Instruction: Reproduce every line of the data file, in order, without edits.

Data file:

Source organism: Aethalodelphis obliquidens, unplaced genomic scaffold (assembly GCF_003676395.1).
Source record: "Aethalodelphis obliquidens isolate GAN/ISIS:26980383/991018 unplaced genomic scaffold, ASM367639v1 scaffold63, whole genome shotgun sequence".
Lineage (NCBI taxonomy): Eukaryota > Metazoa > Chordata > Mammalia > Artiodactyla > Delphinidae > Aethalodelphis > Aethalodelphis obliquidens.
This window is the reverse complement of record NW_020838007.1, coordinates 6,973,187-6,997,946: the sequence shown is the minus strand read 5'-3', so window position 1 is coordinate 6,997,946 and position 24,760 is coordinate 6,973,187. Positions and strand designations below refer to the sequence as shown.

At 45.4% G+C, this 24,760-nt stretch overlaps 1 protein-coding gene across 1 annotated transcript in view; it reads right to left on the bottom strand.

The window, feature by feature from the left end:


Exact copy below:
Source organism: Aethalodelphis obliquidens, unplaced genomic scaffold (assembly GCF_003676395.1).
Source record: "Aethalodelphis obliquidens isolate GAN/ISIS:26980383/991018 unplaced genomic scaffold, ASM367639v1 scaffold63, whole genome shotgun sequence".
Lineage (NCBI taxonomy): Eukaryota > Metazoa > Chordata > Mammalia > Artiodactyla > Delphinidae > Aethalodelphis > Aethalodelphis obliquidens.
This window is the reverse complement of record NW_020838007.1, coordinates 6,973,187-6,997,946: the sequence shown is the minus strand read 5'-3', so window position 1 is coordinate 6,997,946 and position 24,760 is coordinate 6,973,187. Positions and strand designations below refer to the sequence as shown.

At 45.4% G+C, this 24,760-nt stretch overlaps 1 protein-coding gene across 1 annotated transcript in view; it reads right to left on the bottom strand.

The window, feature by feature from the left end: